Safe Horizon Website Redesign

How might we improve the user experience for clients, donors, and advocates accessing resources for victims of crime and abuse?

Goal: To connect clients to services, increase web donations, and centralize resources for learning and engaging on SafeHorizon.org.

Team: Designer (Me), Project Manager, Developers, Marketers

 
 
SH Header.png
 

Discovery Phase

Research

Interviews, Surveys, and Data Analysis

To understand organization wants and needs, we interviewed program staff on the onset of the project. Working closely with the Safe Horizon team throughout the process also helped inform design decisions and iterations up until–and immediately after–launch.

To learn more about users' goals, we conducted targeted surveys with donors, professionals, and clients. Considering multiple user journeys, language, and digital literacy, we deployed surveys through newsletters, site pop-ups, and print surveys.

We also measured the performance of the current site through analytics to gain a deeper understanding of how people were using it.

 During this brainstorming exercise with program staff, we created a triple venn diagram to compare user needs.

During this brainstorming exercise with program staff, we created a triple venn diagram to compare user needs.

Synthesis

Personas, User Stories, and Use Cases

With themes and insights emerging, we created personas, user stories, and use cases for clients, donors, and professionals. These tools helped illustrate who, why, and how users interact with the site.

–– Clients: Use Safe Horizon services directly, ie: victims of violence, friends and family of victims, and potential victims of violence.

–– Donors: Are inspired by the mission and impact to donate, ie: corporate sponsors, individual donors, and foundations.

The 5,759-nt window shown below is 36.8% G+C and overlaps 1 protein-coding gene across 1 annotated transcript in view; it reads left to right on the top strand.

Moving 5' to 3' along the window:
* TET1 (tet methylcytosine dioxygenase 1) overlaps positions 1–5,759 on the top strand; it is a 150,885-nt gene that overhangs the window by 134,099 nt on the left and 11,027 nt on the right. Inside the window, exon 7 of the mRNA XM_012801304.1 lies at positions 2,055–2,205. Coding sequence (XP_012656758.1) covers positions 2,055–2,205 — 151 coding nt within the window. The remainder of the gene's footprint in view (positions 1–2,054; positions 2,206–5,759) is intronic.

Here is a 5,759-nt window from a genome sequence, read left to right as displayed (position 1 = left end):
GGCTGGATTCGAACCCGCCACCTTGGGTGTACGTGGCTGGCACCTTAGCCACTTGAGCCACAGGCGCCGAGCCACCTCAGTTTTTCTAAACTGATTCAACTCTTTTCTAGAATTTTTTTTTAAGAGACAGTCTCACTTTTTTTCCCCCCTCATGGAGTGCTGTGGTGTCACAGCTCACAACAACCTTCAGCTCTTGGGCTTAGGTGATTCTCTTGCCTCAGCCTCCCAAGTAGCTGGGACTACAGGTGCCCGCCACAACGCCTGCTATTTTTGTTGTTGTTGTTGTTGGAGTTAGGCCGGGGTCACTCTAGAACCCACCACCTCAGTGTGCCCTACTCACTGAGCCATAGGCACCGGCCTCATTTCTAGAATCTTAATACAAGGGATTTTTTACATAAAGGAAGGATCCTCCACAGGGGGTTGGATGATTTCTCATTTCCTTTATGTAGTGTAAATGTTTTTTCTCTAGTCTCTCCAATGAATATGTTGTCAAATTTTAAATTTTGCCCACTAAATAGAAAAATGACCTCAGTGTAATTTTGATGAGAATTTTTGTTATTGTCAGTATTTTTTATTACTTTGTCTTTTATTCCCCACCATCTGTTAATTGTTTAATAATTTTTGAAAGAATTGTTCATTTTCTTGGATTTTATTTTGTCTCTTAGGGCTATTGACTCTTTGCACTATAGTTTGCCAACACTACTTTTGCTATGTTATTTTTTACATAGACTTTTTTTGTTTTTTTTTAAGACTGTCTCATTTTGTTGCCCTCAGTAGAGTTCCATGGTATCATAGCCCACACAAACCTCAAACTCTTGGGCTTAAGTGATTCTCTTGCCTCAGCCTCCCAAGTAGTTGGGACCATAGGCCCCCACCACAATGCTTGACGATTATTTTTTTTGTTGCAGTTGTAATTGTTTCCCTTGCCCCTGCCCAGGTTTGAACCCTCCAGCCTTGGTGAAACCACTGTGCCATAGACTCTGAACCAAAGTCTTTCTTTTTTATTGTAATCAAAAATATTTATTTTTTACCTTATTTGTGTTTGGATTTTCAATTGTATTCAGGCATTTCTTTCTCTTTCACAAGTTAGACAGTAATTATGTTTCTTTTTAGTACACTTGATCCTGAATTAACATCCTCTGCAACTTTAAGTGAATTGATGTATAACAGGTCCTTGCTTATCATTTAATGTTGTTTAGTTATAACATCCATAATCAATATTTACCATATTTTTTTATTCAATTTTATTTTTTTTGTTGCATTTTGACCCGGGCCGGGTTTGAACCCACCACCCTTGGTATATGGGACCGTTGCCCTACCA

–– Professionals: Access information from Safe Horizon, ie: social workers, policy makers, community leaders, and students.

 

Build Phase

Build.png

Ideation and Prototyping

Wireframes, Content Design, and User Testing

Working closely with the marketing team, I created high-fidelity wireframes with real content (see below). I’ve found that real content often informs design decisions, helping to prevent surprises later in design and development.

After presenting and soliciting feedback on the wireframes, I made refinements and created a clickable prototype to test with the internal team and program staff. Not only was it crucial to get client input, but it was also important to get the perspective of different team members while co-designing, testing, and refining the MVP.

 

Homepage

  Homepage

Issues Landing Page

  Issues Landing Page

 

Visual Design

One of the challenges was designing without access to images of real users, so as to respect client privacy. Rather than using stock photos in the design, I decided early on to rely on color in order to create a modern look and feel. Color is also used as a visual cue in content and navigation throughout the site.

 
 

Homepage

 
 
 

Color is used to represent each issue area. In creating a meaningful color palette, I aligned the proposed colors with those of national movements, and also considered color associations to specific demographic (eg: blue and pink as they relate to youth).

 
 
 
 
 
 

Below, the Domestic Violence landing page exemplifies how purple is used in navigation and content.

 
 

Issues Landing Page

 
 

Thanks for reading!


 

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